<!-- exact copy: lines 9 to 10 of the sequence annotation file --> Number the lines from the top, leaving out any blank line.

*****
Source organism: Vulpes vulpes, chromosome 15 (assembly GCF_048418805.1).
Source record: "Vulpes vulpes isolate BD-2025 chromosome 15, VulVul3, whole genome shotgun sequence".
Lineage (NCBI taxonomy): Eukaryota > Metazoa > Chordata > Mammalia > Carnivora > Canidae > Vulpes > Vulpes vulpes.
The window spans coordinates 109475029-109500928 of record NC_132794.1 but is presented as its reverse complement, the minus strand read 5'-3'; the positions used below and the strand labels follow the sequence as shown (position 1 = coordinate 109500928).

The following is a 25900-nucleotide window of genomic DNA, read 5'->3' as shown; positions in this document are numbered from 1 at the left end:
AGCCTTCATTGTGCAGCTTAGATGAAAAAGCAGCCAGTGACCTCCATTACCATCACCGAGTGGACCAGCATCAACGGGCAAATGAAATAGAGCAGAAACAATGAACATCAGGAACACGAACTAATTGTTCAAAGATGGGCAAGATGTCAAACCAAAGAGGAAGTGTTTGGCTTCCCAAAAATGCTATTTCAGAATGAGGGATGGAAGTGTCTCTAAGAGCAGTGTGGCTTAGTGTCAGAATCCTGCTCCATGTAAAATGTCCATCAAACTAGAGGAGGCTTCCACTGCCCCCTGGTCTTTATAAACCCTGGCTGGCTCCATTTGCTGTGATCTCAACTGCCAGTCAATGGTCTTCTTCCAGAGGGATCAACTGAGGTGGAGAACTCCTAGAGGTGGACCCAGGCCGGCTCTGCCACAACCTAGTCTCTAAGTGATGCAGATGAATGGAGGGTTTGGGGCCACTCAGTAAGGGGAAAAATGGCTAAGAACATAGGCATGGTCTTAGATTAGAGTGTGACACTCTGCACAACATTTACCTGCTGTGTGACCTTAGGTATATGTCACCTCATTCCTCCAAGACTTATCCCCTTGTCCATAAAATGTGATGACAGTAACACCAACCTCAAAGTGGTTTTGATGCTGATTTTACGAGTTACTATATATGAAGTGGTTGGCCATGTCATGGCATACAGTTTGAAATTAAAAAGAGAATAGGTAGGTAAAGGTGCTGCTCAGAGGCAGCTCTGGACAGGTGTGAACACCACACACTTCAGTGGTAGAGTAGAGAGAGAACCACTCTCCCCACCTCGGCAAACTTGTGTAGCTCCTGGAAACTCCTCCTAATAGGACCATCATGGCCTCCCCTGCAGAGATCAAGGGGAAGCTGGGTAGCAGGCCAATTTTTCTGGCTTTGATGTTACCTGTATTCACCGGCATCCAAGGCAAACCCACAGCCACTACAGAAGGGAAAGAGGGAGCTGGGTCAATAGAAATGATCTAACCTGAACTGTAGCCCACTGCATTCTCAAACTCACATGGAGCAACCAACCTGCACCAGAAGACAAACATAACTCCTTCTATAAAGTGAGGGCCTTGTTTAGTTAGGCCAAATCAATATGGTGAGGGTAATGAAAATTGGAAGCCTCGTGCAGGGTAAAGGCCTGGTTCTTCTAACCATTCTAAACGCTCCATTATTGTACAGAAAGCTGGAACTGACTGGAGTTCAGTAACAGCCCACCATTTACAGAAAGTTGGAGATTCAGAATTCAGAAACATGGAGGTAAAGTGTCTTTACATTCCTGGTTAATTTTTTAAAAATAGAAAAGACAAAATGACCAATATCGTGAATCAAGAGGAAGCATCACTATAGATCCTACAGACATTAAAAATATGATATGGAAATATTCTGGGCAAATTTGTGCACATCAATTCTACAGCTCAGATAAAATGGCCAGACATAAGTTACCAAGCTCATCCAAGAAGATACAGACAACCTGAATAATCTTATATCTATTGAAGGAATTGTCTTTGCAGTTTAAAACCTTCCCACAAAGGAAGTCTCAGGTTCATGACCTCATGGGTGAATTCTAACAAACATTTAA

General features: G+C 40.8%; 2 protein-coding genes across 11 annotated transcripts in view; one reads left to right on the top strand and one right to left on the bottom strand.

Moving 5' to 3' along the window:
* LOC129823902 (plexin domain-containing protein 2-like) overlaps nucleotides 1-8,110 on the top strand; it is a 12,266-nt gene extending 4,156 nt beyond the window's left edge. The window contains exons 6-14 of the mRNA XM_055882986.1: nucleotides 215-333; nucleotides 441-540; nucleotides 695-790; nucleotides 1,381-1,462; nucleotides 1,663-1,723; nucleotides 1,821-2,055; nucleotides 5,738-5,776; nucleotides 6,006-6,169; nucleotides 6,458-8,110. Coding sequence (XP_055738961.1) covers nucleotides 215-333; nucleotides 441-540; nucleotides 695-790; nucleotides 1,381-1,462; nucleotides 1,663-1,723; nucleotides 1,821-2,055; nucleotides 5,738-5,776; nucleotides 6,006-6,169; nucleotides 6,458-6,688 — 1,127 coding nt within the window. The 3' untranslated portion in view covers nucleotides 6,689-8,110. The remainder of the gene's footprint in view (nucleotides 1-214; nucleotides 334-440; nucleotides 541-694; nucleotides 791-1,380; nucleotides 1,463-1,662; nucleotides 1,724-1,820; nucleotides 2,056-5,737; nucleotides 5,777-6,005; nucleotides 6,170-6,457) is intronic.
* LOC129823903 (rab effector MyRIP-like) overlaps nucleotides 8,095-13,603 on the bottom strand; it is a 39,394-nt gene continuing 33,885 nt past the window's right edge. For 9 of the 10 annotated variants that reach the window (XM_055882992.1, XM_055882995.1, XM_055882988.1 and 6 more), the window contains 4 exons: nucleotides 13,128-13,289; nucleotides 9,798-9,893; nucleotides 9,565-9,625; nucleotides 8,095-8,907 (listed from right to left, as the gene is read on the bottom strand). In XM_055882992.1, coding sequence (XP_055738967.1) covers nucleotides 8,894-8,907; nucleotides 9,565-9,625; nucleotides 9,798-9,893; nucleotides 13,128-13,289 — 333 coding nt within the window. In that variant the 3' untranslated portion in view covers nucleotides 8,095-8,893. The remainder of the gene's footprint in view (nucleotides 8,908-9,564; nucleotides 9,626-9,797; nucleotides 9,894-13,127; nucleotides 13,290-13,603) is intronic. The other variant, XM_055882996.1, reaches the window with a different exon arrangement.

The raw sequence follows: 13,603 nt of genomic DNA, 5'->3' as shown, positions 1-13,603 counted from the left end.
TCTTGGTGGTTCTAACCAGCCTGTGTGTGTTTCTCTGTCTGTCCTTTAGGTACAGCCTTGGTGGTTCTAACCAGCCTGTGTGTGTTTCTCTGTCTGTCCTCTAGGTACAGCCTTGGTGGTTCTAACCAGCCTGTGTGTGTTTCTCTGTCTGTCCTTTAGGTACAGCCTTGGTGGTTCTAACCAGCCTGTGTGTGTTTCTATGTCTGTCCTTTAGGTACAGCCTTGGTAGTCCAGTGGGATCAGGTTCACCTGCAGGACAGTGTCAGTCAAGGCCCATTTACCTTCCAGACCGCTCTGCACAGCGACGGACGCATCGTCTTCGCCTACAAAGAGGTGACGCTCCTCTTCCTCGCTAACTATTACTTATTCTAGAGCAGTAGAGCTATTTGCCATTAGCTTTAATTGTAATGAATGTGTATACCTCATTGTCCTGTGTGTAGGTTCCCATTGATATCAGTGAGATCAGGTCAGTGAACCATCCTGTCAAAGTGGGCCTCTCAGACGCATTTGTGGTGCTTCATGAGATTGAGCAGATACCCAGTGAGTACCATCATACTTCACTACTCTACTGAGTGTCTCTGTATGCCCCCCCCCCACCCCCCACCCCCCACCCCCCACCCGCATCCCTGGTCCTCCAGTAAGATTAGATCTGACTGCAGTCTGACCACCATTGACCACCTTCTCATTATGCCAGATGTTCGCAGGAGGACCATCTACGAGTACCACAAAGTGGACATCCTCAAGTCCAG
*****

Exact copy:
* LOC129823902 (plexin domain-containing protein 2-like) overlaps nucleotides 1-8,110 on the top strand; it is a 12,266-nt gene extending 4,156 nt beyond the window's left edge. The window contains exons 6-14 of the mRNA XM_055882986.1: nucleotides 215-333; nucleotides 441-540; nucleotides 695-790; nucleotides 1,381-1,462; nucleotides 1,663-1,723; nucleotides 1,821-2,055; nucleotides 5,738-5,776; nucleotides 6,006-6,169; nucleotides 6,458-8,110. Coding sequence (XP_055738961.1) covers nucleotides 215-333; nucleotides 441-540; nucleotides 695-790; nucleotides 1,381-1,462; nucleotides 1,663-1,723; nucleotides 1,821-2,055; nucleotides 5,738-5,776; nucleotides 6,006-6,169; nucleotides 6,458-6,688 — 1,127 coding nt within the window. The 3' untranslated portion in view covers nucleotides 6,689-8,110. The remainder of the gene's footprint in view (nucleotides 1-214; nucleotides 334-440; nucleotides 541-694; nucleotides 791-1,380; nucleotides 1,463-1,662; nucleotides 1,724-1,820; nucleotides 2,056-5,737; nucleotides 5,777-6,005; nucleotides 6,170-6,457) is intronic.
* LOC129823903 (rab effector MyRIP-like) overlaps nucleotides 8,095-13,603 on the bottom strand; it is a 39,394-nt gene continuing 33,885 nt past the window's right edge. For 9 of the 10 annotated variants that reach the window (XM_055882992.1, XM_055882995.1, XM_055882988.1 and 6 more), the window contains 4 exons: nucleotides 13,128-13,289; nucleotides 9,798-9,893; nucleotides 9,565-9,625; nucleotides 8,095-8,907 (listed from right to left, as the gene is read on the bottom strand). In XM_055882992.1, coding sequence (XP_055738967.1) covers nucleotides 8,894-8,907; nucleotides 9,565-9,625; nucleotides 9,798-9,893; nucleotides 13,128-13,289 — 333 coding nt within the window. In that variant the 3' untranslated portion in view covers nucleotides 8,095-8,893. The remainder of the gene's footprint in view (nucleotides 8,908-9,564; nucleotides 9,626-9,797; nucleotides 9,894-13,127; nucleotides 13,290-13,603) is intronic. The other variant, XM_055882996.1, reaches the window with a different exon arrangement.